I think allowing the troops to decide for themselves is win-win for both sides of the coin, and would allow those troops who might be extremely opposed the opportunity to mingle at council events with troops who do allow gay members, and would increase the acceptance of these boys throughout BSA over time. But by forcing the policy on everyone from the start, you create even more animosity between the two sides. How is it less "tolerant" to put the "bigot" label on troops that choose to follow the former policy? Tolerance doesn't mean we must agree with a point of view, and many forget that. It means we respect that point of view even though we don't agree with it. By showing tolerance to BOTH sides of the issue, it allows each side to see, learn and respect what the other side is about. Respect for religious beliefs; respect for sexual orientation. Both are important, IMO.
 

billinms

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This isn't just about gay troop leaders, this is about gay children being kicked out of scouting due to their sexual orientation. Perhaps you missed this thread: http://saintsreport.com/forums/f3/b...gle-scout-because-he-gay-258680/#.UQfdcmfhcTA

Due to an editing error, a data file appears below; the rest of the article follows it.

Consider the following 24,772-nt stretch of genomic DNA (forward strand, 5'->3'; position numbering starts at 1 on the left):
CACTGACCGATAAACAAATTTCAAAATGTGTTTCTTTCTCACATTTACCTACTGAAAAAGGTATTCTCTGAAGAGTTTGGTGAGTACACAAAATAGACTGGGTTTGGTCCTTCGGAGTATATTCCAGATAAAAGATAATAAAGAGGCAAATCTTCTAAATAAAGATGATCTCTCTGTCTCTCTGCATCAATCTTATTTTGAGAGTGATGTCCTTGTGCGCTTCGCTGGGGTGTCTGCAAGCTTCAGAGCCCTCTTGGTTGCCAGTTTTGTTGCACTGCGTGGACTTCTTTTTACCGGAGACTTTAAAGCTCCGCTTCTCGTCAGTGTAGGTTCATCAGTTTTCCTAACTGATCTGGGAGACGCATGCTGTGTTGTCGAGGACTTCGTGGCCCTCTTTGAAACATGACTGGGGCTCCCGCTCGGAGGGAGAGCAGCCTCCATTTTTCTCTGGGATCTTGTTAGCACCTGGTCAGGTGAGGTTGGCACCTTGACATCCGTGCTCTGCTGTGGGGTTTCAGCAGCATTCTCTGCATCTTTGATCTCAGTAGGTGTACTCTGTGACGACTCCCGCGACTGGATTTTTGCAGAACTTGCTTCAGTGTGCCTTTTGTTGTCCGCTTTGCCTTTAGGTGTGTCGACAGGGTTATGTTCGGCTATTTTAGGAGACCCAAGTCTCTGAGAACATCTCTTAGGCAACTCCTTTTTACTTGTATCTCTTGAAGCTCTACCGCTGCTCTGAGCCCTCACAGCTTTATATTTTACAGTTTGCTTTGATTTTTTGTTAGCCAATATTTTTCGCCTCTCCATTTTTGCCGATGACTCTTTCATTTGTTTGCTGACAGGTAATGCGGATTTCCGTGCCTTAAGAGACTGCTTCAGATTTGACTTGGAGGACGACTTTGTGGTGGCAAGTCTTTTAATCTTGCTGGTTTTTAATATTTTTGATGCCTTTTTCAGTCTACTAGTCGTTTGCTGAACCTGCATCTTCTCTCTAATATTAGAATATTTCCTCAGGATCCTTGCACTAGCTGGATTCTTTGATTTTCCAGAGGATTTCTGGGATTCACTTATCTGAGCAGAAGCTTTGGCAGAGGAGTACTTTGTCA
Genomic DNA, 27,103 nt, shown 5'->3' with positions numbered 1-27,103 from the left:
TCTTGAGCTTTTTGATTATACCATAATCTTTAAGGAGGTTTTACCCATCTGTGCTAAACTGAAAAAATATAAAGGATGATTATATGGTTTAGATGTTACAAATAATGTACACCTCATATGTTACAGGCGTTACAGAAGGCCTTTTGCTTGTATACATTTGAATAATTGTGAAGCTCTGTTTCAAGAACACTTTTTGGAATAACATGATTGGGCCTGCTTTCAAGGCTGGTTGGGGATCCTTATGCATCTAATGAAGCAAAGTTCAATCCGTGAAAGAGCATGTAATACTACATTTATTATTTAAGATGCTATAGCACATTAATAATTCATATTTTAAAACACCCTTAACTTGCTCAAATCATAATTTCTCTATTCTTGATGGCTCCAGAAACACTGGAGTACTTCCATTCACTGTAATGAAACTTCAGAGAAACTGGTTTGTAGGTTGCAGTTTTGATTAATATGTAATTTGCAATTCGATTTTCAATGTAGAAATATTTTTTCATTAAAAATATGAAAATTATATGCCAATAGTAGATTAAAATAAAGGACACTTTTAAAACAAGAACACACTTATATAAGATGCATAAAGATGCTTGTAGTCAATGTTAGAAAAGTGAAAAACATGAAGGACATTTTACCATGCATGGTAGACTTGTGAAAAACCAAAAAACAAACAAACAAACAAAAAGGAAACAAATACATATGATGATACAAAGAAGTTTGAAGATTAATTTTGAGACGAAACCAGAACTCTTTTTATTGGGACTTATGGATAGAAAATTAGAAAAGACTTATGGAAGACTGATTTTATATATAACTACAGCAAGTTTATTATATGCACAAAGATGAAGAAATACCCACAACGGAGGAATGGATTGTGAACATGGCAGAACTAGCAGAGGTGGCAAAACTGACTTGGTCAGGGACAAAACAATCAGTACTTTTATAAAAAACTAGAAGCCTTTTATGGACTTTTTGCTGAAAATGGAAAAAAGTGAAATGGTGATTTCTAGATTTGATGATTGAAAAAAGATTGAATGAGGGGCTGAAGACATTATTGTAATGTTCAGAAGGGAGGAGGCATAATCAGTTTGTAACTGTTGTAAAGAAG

I'll trust that some other member of this site with some modicum of intelligence will stop by and point out how REPULSIVE this statement is. Maybe he'll point out some examples of other things in this world that are just fine because they're "a far cry from owning slaves" while he's at it. I hope he starts with women and children.
I'm sorry you're repulsed. I never said it was just fine, I said I support changing the policy, I don't agree with the policy. I think they should be able to set their own membership policies, even if I disagree with them. Times are changing, and groups like BSA are having to change with the times as they lose membership because of old world thinking.